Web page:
Business from 400 feet up: Protection for drones gone wrong

In the past few years, there’s been a jump in both commercial and personal use of Unmanned Aerial Vehicles, better known as drones. In 2018, the FAA announced that there are over one million registered drones being used--over 878,000 by hobbyists and 122,000 for commercial use.

For businesses, drones are often great tools to showcase properties for sale, take general photography and videography for marketing collateral, and even deliver products. But, there are a bunch of considerations that must be taken before going out and actually buying one. In our experience, we’ve heard questions like:

  • Do I need a license to fly a drone for business use?

  • If I’m using a drone to take photographs or videos for compensation or sale, is that be considered a commercial operation? Do I need special permits?

  • What types of potential liability claims can I be exposed to if something goes wrong?

The latter is where things can get serious. Worst case scenarios have already happened across world, such as flying too close to helicopters and planes, injuring bystanders at festivals, and even clipping flesh on photographers… What if any of these were unintentionally caused because you were trying to capture something for your business? You’re the owner, and the one to blame.

It’s clear insurance is important before taking flight, but what type do you need? Generally, general liability policies come with an important exclusion for use of aircraft, so you should look into the following protections to make certain you’re fully covered:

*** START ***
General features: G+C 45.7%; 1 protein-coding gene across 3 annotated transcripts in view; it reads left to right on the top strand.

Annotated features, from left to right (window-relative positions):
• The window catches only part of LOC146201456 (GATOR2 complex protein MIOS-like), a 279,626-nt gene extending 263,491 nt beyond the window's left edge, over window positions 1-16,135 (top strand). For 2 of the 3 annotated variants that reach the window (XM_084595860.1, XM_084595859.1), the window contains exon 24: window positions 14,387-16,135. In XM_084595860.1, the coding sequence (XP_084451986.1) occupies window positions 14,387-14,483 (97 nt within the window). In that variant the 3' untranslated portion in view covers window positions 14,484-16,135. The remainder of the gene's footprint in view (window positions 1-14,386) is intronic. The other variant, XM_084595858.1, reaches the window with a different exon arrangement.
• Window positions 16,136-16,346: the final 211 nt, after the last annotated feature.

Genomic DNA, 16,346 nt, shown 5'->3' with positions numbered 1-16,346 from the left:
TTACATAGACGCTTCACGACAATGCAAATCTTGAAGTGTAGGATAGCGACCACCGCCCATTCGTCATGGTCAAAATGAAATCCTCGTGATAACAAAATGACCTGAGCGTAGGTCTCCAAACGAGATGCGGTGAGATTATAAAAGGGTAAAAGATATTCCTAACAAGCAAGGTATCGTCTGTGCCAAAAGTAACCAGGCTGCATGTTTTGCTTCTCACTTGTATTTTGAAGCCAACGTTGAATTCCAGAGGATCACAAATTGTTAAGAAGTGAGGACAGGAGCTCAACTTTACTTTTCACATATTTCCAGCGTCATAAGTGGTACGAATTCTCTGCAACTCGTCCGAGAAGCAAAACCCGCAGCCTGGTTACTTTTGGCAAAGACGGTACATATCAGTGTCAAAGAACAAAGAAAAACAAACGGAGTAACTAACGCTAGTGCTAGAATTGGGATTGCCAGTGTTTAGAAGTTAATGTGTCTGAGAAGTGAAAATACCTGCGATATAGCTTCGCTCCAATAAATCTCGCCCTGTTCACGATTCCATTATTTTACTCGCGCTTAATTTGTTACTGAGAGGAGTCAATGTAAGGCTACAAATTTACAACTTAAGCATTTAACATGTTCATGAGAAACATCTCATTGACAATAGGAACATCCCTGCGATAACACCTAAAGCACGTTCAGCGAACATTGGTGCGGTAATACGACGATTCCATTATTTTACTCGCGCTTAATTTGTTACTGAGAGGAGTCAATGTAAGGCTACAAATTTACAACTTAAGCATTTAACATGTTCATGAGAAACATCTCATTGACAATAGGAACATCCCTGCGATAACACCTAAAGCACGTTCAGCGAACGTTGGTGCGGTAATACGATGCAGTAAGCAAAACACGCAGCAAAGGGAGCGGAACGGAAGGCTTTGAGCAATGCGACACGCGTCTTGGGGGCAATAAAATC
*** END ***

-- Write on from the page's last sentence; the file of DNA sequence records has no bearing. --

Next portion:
1. Liability: Is the base of any coverage and must be in place before adding additional coverages and protects against property damage and bodily injury claims.

    • Commercial Drone Liability protects you from a host of potential accidents that can happen, outlined here.

  2. “Hull:” Protects from any physical damage to the drone itself.

  3. Non-Owned Coverage: Even if your business is using a contractor to fly the drone, you could still be legally liable for the contracted drone operator. This insures you’re still covered in the case something happens by anyone using a business-owned drone.

These are just a starting point. It’s important to do your research and work with your insurance agent before deciding you’re all set to launch. In addition to obtaining the right insurance coverage, always make sure to review the latest FAA regulations for commercial or business drone use, found here:

Already using, or planning to purchase, a drone for business? Contact us today to take the conversation one step further and tailor a policy to your specific needs.